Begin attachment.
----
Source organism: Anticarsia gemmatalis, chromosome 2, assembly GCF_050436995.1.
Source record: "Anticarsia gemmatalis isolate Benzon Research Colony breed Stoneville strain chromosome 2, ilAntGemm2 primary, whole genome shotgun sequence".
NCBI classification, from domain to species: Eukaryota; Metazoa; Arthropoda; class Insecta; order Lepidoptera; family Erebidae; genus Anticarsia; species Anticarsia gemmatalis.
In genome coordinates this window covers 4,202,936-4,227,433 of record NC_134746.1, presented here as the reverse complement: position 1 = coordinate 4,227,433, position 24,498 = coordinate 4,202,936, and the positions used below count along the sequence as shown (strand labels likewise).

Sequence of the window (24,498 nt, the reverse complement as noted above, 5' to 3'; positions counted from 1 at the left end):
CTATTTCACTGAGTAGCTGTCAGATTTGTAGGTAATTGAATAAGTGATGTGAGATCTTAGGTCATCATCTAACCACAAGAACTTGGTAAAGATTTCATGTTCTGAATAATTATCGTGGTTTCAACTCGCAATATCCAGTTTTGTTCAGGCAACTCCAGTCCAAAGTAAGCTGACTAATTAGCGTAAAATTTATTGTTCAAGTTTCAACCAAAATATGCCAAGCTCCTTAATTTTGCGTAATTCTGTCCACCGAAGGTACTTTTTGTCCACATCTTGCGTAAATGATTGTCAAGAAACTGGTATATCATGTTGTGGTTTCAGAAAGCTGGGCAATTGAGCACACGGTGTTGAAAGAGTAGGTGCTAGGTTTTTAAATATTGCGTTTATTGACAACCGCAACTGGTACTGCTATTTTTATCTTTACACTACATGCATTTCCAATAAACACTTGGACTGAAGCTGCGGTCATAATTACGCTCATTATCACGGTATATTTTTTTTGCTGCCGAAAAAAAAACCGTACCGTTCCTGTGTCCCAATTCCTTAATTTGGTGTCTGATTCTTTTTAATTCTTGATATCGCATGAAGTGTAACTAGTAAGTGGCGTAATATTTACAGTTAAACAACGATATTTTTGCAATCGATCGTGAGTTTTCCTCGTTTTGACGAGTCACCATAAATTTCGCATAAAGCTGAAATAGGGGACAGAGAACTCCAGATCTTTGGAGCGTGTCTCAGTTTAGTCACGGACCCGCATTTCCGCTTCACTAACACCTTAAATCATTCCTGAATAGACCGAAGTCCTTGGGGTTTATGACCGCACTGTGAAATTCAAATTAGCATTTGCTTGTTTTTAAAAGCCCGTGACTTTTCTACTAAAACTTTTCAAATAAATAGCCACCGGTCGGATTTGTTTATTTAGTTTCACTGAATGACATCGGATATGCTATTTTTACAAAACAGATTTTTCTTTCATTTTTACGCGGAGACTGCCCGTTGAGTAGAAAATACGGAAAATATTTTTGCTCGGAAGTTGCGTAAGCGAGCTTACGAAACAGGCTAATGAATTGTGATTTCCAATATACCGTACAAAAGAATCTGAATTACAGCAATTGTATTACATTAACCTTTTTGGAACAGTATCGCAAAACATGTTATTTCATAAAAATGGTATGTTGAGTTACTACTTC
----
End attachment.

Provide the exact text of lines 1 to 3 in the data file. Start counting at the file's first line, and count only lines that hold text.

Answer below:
Source organism: Anticarsia gemmatalis, chromosome 2, assembly GCF_050436995.1.
Source record: "Anticarsia gemmatalis isolate Benzon Research Colony breed Stoneville strain chromosome 2, ilAntGemm2 primary, whole genome shotgun sequence".
NCBI classification, from domain to species: Eukaryota; Metazoa; Arthropoda; class Insecta; order Lepidoptera; family Erebidae; genus Anticarsia; species Anticarsia gemmatalis.